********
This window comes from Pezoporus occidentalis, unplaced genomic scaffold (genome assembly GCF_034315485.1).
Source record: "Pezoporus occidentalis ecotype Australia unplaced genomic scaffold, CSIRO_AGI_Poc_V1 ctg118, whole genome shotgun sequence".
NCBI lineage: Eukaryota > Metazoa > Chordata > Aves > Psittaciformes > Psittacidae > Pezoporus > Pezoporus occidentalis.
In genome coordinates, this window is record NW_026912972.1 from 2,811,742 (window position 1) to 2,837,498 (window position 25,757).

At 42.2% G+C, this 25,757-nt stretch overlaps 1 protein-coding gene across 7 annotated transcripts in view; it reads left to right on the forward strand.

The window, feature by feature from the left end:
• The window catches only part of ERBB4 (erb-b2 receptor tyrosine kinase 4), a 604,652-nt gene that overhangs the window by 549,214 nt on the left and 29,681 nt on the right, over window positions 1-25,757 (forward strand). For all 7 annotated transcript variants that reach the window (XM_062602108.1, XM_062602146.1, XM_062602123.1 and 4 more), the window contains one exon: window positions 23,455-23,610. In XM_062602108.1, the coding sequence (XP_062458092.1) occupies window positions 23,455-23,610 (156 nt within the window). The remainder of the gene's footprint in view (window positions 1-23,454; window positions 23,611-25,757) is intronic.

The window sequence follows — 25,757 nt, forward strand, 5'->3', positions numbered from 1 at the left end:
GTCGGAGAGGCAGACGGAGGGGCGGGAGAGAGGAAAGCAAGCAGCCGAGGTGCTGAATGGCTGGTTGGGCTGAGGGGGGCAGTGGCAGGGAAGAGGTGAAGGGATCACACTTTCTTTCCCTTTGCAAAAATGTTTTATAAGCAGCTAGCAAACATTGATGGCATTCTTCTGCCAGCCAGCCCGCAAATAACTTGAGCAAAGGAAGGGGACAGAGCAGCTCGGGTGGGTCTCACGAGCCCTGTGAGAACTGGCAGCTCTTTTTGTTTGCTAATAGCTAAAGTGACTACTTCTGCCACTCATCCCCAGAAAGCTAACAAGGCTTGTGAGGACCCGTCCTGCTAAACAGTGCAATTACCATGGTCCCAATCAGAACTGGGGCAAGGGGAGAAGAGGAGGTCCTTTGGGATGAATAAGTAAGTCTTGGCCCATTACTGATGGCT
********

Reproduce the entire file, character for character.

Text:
This window comes from Pezoporus occidentalis, unplaced genomic scaffold (genome assembly GCF_034315485.1).
Source record: "Pezoporus occidentalis ecotype Australia unplaced genomic scaffold, CSIRO_AGI_Poc_V1 ctg118, whole genome shotgun sequence".
NCBI lineage: Eukaryota > Metazoa > Chordata > Aves > Psittaciformes > Psittacidae > Pezoporus > Pezoporus occidentalis.
In genome coordinates, this window is record NW_026912972.1 from 2,811,742 (window position 1) to 2,837,498 (window position 25,757).

At 42.2% G+C, this 25,757-nt stretch overlaps 1 protein-coding gene across 7 annotated transcripts in view; it reads left to right on the forward strand.

The window, feature by feature from the left end:
• The window catches only part of ERBB4 (erb-b2 receptor tyrosine kinase 4), a 604,652-nt gene that overhangs the window by 549,214 nt on the left and 29,681 nt on the right, over window positions 1-25,757 (forward strand). For all 7 annotated transcript variants that reach the window (XM_062602108.1, XM_062602146.1, XM_062602123.1 and 4 more), the window contains one exon: window positions 23,455-23,610. In XM_062602108.1, the coding sequence (XP_062458092.1) occupies window positions 23,455-23,610 (156 nt within the window). The remainder of the gene's footprint in view (window positions 1-23,454; window positions 23,611-25,757) is intronic.

The window sequence follows — 25,757 nt, forward strand, 5'->3', positions numbered from 1 at the left end:
GTCGGAGAGGCAGACGGAGGGGCGGGAGAGAGGAAAGCAAGCAGCCGAGGTGCTGAATGGCTGGTTGGGCTGAGGGGGGCAGTGGCAGGGAAGAGGTGAAGGGATCACACTTTCTTTCCCTTTGCAAAAATGTTTTATAAGCAGCTAGCAAACATTGATGGCATTCTTCTGCCAGCCAGCCCGCAAATAACTTGAGCAAAGGAAGGGGACAGAGCAGCTCGGGTGGGTCTCACGAGCCCTGTGAGAACTGGCAGCTCTTTTTGTTTGCTAATAGCTAAAGTGACTACTTCTGCCACTCATCCCCAGAAAGCTAACAAGGCTTGTGAGGACCCGTCCTGCTAAACAGTGCAATTACCATGGTCCCAATCAGAACTGGGGCAAGGGGAGAAGAGGAGGTCCTTTGGGATGAATAAGTAAGTCTTGGCCCATTACTGATGGCT